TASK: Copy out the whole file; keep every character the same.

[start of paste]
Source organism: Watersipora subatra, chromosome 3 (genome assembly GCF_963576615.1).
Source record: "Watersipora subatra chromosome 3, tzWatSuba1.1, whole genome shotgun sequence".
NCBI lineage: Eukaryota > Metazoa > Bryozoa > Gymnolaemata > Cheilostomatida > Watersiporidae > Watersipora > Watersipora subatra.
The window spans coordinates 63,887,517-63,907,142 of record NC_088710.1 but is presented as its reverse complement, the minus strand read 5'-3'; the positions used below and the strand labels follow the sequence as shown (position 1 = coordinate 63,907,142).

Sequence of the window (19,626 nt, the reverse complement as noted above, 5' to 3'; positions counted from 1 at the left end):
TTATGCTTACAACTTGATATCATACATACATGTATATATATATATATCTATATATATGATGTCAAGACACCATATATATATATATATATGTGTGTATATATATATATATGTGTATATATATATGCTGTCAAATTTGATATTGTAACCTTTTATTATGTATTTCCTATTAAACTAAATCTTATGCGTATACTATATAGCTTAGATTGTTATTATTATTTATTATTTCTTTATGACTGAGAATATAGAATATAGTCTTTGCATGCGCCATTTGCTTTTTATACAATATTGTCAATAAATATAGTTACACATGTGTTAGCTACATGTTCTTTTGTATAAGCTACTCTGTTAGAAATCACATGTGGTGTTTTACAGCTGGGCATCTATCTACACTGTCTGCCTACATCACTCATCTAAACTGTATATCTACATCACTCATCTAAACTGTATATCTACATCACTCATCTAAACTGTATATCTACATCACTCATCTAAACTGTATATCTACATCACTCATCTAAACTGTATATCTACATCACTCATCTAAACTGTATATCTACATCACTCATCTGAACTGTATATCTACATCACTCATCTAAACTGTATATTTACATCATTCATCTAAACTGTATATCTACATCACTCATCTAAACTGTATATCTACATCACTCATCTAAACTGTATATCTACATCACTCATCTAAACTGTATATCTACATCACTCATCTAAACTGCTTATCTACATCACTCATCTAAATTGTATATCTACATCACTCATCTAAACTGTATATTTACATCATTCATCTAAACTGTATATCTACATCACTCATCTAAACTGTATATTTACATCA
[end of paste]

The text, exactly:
Source organism: Watersipora subatra, chromosome 3 (genome assembly GCF_963576615.1).
Source record: "Watersipora subatra chromosome 3, tzWatSuba1.1, whole genome shotgun sequence".
NCBI lineage: Eukaryota > Metazoa > Bryozoa > Gymnolaemata > Cheilostomatida > Watersiporidae > Watersipora > Watersipora subatra.
The window spans coordinates 63,887,517-63,907,142 of record NC_088710.1 but is presented as its reverse complement, the minus strand read 5'-3'; the positions used below and the strand labels follow the sequence as shown (position 1 = coordinate 63,907,142).

Sequence of the window (19,626 nt, the reverse complement as noted above, 5' to 3'; positions counted from 1 at the left end):
TTATGCTTACAACTTGATATCATACATACATGTATATATATATATATCTATATATATGATGTCAAGACACCATATATATATATATATATGTGTGTATATATATATATATGTGTATATATATATGCTGTCAAATTTGATATTGTAACCTTTTATTATGTATTTCCTATTAAACTAAATCTTATGCGTATACTATATAGCTTAGATTGTTATTATTATTTATTATTTCTTTATGACTGAGAATATAGAATATAGTCTTTGCATGCGCCATTTGCTTTTTATACAATATTGTCAATAAATATAGTTACACATGTGTTAGCTACATGTTCTTTTGTATAAGCTACTCTGTTAGAAATCACATGTGGTGTTTTACAGCTGGGCATCTATCTACACTGTCTGCCTACATCACTCATCTAAACTGTATATCTACATCACTCATCTAAACTGTATATCTACATCACTCATCTAAACTGTATATCTACATCACTCATCTAAACTGTATATCTACATCACTCATCTAAACTGTATATCTACATCACTCATCTAAACTGTATATCTACATCACTCATCTGAACTGTATATCTACATCACTCATCTAAACTGTATATTTACATCATTCATCTAAACTGTATATCTACATCACTCATCTAAACTGTATATCTACATCACTCATCTAAACTGTATATCTACATCACTCATCTAAACTGTATATCTACATCACTCATCTAAACTGCTTATCTACATCACTCATCTAAATTGTATATCTACATCACTCATCTAAACTGTATATTTACATCATTCATCTAAACTGTATATCTACATCACTCATCTAAACTGTATATTTACATCA